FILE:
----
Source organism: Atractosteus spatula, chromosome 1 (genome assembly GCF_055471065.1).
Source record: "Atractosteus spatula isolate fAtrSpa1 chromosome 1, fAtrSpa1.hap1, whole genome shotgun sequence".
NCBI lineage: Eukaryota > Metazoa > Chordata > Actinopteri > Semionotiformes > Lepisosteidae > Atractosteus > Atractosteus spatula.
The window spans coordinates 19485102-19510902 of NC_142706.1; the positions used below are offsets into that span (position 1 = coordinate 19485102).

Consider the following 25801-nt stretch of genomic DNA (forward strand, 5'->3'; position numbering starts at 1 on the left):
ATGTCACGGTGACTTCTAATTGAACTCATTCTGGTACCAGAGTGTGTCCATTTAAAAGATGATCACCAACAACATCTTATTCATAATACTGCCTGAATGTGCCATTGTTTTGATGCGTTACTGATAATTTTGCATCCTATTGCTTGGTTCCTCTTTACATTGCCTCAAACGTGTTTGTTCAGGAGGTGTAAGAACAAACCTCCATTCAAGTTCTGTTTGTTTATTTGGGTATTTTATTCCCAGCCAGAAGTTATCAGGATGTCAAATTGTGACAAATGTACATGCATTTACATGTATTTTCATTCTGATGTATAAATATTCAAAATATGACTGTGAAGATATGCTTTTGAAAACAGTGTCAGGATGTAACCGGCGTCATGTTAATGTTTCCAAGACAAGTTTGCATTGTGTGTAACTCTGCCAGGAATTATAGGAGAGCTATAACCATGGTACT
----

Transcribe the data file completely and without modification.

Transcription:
Source organism: Atractosteus spatula, chromosome 1 (genome assembly GCF_055471065.1).
Source record: "Atractosteus spatula isolate fAtrSpa1 chromosome 1, fAtrSpa1.hap1, whole genome shotgun sequence".
NCBI lineage: Eukaryota > Metazoa > Chordata > Actinopteri > Semionotiformes > Lepisosteidae > Atractosteus > Atractosteus spatula.
The window spans coordinates 19485102-19510902 of NC_142706.1; the positions used below are offsets into that span (position 1 = coordinate 19485102).

Consider the following 25801-nt stretch of genomic DNA (forward strand, 5'->3'; position numbering starts at 1 on the left):
ATGTCACGGTGACTTCTAATTGAACTCATTCTGGTACCAGAGTGTGTCCATTTAAAAGATGATCACCAACAACATCTTATTCATAATACTGCCTGAATGTGCCATTGTTTTGATGCGTTACTGATAATTTTGCATCCTATTGCTTGGTTCCTCTTTACATTGCCTCAAACGTGTTTGTTCAGGAGGTGTAAGAACAAACCTCCATTCAAGTTCTGTTTGTTTATTTGGGTATTTTATTCCCAGCCAGAAGTTATCAGGATGTCAAATTGTGACAAATGTACATGCATTTACATGTATTTTCATTCTGATGTATAAATATTCAAAATATGACTGTGAAGATATGCTTTTGAAAACAGTGTCAGGATGTAACCGGCGTCATGTTAATGTTTCCAAGACAAGTTTGCATTGTGTGTAACTCTGCCAGGAATTATAGGAGAGCTATAACCATGGTACT